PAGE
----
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With Microsoft‘s adaptive controllers, new eye-tracking technology, and a wide array of in game settings that allow all gamers the chance to play many industry-leading titles, there are many options that provide accessibility to those who may not have had access before. Just recently, accessibility options took the main stage at The Game Awards, as they were given their own category. While only five were highlighted there, many other titles boast new ways to connect with fans
10. Accessibility Maze (2020)
It can be easy to take exploration of the internet for granted. Most who surf the web will not understand the day to day obstacles faced by someone with disabilities. The developers of Accessibility Maze set out to create a game that would help those who do not experience these obstacles empathize with those who do.
Players are challenged to complete a series of mazes and levels that incorporate obstacles faced every day by those with disabilities. As the winner for the WebForAll 2021 Accessibility Challenge Award, the game accomplishes the developer’s goal, helping to create empathy for those creating online content.
9. Uncharted 4 (2016)
An early adopter of extensive accessibility features for both UI and gameplay, Uncharted 4 allowed players to customize their gaming experience to their needs. Options such as holding an input in place of quick taps as well as snapping the camera to a location or target were relatively new concepts as gameplay alternatives to the established Uncharted series.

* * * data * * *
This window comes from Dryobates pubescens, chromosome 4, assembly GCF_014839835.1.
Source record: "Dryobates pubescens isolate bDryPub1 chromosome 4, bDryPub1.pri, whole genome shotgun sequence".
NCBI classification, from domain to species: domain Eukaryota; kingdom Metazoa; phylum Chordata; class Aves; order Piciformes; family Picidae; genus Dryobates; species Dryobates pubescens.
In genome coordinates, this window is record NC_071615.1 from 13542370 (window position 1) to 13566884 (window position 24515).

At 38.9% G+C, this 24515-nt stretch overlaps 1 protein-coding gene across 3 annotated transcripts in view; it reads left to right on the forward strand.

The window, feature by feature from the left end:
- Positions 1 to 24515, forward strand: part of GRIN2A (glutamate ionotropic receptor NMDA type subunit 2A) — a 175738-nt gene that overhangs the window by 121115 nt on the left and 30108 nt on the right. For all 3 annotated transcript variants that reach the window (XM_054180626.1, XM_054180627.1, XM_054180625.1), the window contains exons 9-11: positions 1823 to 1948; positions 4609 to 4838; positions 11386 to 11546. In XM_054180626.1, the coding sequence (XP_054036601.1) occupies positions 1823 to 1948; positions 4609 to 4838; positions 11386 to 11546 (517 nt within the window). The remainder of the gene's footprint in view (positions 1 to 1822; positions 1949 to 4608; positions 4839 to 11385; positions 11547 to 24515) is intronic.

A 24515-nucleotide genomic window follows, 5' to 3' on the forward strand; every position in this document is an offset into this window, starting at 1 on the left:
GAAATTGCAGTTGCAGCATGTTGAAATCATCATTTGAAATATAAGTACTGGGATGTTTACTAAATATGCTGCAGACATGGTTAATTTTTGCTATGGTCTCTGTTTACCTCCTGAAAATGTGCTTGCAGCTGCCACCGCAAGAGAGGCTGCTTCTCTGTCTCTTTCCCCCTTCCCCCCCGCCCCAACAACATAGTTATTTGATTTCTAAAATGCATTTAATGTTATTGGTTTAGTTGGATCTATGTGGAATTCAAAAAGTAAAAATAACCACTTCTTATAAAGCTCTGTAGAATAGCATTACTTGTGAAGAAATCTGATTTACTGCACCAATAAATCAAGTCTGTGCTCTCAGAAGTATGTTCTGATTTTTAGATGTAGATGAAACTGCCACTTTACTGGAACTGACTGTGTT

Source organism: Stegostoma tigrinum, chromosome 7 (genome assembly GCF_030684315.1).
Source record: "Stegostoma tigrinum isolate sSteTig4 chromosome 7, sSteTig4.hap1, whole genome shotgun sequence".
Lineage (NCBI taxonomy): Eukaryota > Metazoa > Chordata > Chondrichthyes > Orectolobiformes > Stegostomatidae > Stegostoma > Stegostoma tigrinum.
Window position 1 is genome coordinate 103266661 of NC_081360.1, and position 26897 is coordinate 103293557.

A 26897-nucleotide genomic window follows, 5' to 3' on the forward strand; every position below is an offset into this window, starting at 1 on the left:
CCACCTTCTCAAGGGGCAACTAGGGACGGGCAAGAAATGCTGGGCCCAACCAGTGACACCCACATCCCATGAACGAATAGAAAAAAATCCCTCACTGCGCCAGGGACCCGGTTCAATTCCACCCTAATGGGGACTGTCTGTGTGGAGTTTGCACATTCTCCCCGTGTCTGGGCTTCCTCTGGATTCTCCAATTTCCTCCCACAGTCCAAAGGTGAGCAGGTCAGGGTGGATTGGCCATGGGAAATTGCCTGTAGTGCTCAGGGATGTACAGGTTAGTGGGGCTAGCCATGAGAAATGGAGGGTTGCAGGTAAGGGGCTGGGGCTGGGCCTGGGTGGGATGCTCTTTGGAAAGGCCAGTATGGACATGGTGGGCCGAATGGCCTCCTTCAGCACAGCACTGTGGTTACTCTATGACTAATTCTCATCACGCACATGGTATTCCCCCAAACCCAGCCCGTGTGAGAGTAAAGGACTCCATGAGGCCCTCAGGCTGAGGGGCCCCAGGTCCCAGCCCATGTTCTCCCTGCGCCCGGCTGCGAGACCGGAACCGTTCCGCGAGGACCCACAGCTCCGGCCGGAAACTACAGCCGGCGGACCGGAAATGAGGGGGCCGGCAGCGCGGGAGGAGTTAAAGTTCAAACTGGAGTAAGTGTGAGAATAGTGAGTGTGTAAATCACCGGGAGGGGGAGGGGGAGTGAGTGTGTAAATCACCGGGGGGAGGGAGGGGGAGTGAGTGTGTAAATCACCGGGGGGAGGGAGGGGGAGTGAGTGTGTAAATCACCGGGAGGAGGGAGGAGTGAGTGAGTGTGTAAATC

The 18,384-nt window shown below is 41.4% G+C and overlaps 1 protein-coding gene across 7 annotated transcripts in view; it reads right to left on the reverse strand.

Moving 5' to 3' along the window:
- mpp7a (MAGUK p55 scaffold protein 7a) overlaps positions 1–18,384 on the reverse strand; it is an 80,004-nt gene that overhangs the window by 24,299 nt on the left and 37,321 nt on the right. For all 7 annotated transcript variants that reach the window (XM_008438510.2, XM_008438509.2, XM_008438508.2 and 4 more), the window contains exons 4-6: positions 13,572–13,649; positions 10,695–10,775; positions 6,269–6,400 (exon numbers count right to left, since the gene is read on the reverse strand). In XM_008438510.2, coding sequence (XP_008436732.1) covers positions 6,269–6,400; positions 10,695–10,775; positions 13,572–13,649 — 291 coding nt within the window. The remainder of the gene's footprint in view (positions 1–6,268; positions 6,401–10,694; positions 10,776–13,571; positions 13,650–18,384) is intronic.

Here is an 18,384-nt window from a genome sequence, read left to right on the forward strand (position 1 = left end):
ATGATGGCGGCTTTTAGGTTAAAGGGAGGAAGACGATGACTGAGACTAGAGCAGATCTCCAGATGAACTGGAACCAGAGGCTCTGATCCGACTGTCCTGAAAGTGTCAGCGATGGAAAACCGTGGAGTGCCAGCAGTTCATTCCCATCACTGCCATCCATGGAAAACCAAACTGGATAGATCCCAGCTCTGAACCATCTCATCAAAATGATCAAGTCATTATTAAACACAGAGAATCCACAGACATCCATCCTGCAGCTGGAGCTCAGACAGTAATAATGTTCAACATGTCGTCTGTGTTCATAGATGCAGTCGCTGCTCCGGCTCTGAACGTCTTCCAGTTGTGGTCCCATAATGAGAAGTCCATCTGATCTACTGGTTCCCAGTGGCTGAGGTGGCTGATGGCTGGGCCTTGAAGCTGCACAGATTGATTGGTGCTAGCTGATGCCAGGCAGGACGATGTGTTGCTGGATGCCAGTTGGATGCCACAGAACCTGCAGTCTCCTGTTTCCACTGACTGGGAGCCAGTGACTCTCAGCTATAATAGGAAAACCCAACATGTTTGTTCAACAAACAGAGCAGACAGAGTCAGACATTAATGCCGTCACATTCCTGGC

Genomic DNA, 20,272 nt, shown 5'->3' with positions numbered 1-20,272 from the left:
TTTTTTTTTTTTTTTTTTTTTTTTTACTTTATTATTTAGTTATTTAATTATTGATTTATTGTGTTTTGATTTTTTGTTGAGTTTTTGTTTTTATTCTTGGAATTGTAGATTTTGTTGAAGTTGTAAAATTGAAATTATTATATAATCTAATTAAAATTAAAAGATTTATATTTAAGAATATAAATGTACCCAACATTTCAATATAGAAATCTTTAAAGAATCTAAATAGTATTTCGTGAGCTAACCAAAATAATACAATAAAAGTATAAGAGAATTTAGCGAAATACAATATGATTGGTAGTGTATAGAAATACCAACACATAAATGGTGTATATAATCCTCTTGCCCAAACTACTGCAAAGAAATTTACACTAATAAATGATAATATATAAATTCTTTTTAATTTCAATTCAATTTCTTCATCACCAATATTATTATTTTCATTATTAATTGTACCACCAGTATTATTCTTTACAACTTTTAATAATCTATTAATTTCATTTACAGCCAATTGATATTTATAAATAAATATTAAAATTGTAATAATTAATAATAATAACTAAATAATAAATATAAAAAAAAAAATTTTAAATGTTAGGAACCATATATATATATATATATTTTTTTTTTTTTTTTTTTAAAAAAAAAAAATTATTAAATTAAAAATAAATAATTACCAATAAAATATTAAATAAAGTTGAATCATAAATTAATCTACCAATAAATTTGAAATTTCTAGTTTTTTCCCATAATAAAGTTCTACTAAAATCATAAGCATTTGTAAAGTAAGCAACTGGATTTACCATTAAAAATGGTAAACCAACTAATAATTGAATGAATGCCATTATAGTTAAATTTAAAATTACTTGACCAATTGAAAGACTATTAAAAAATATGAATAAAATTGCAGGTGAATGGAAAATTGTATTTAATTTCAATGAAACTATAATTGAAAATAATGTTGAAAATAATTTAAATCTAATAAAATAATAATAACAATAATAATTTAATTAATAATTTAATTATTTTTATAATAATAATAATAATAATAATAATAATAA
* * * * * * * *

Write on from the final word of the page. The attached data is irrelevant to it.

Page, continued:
While other games had these settings as defaults, Naughty Dog incorporated them as additional options for players to choose. After the game’s 5th anniversary, they even revealed that 9.5 million gamers had used at least one of the accessibility options.ADVERTISING
8. The Last Of Us Part II (2020)
Not a developer to rest on their laurels, Naughty Dog improved and increased their accessibility feature list for The Last of Us Part II during development. From the moment players boot up the game even, they are greeted with an initial options menu, allowing them access to the settings immediately.
More than willing to give players the opportunity to adapt even core tenets of the game, Naughty Dog offers detailed settings like enemy, stealth, and resource difficulty to be modified independently of each other rather than as one overall slider.
7. A Blind Legend (2015)
Originally released on Steam and now available on Android and iOS, A Blind Legend is a game that does not incorporate visuals. It can be played entirely through sound and only asks for touch screen or mouse input. Playing as Edward Blake, gamers are tasked with completing 3D audio-based levels in order to progress the story.
While the game does incorporate the timed replenishment of lives mechanic, it is an important addition for gamers with limited sight and is regarded as an engaging adventure for anyone.ADVERTISING
6. Grounded (2020)
Wearing it’s Honey, I shrunk the Kids inspiration on its sleeve, Grounded sees the player getting shrunk down to the size of an insect in their backyard. The player is then tasked with exploring the yard to discover their way home. This conceit, however, opens the game up to the phobia-triggering Arachnid.